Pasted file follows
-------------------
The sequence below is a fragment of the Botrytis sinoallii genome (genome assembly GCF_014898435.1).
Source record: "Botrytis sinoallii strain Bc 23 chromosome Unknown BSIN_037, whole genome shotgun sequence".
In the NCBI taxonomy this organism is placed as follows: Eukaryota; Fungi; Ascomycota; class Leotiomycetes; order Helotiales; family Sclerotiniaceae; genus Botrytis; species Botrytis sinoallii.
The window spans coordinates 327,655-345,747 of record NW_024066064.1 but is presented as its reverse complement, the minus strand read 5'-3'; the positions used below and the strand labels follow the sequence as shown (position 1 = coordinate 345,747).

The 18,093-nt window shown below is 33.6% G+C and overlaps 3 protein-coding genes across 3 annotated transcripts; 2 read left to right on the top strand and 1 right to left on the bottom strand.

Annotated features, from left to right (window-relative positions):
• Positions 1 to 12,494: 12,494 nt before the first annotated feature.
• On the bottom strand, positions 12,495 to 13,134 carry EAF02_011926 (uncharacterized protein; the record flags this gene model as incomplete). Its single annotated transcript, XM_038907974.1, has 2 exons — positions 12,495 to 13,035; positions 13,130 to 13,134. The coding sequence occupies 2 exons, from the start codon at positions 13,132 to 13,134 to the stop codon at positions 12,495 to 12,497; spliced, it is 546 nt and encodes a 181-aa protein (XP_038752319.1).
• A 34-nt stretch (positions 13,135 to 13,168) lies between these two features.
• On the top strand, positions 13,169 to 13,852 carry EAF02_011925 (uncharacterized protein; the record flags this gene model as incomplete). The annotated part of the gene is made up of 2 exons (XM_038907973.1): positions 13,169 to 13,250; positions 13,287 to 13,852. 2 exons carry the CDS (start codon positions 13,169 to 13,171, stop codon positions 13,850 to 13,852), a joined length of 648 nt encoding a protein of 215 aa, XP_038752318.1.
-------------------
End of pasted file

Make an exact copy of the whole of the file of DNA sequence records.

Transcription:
The sequence below is a fragment of the Botrytis sinoallii genome (genome assembly GCF_014898435.1).
Source record: "Botrytis sinoallii strain Bc 23 chromosome Unknown BSIN_037, whole genome shotgun sequence".
In the NCBI taxonomy this organism is placed as follows: Eukaryota; Fungi; Ascomycota; class Leotiomycetes; order Helotiales; family Sclerotiniaceae; genus Botrytis; species Botrytis sinoallii.
The window spans coordinates 327,655-345,747 of record NW_024066064.1 but is presented as its reverse complement, the minus strand read 5'-3'; the positions used below and the strand labels follow the sequence as shown (position 1 = coordinate 345,747).

The 18,093-nt window shown below is 33.6% G+C and overlaps 3 protein-coding genes across 3 annotated transcripts; 2 read left to right on the top strand and 1 right to left on the bottom strand.

Annotated features, from left to right (window-relative positions):
• Positions 1 to 12,494: 12,494 nt before the first annotated feature.
• On the bottom strand, positions 12,495 to 13,134 carry EAF02_011926 (uncharacterized protein; the record flags this gene model as incomplete). Its single annotated transcript, XM_038907974.1, has 2 exons — positions 12,495 to 13,035; positions 13,130 to 13,134. The coding sequence occupies 2 exons, from the start codon at positions 13,132 to 13,134 to the stop codon at positions 12,495 to 12,497; spliced, it is 546 nt and encodes a 181-aa protein (XP_038752319.1).
• A 34-nt stretch (positions 13,135 to 13,168) lies between these two features.
• On the top strand, positions 13,169 to 13,852 carry EAF02_011925 (uncharacterized protein; the record flags this gene model as incomplete). The annotated part of the gene is made up of 2 exons (XM_038907973.1): positions 13,169 to 13,250; positions 13,287 to 13,852. 2 exons carry the CDS (start codon positions 13,169 to 13,171, stop codon positions 13,850 to 13,852), a joined length of 648 nt encoding a protein of 215 aa, XP_038752318.1.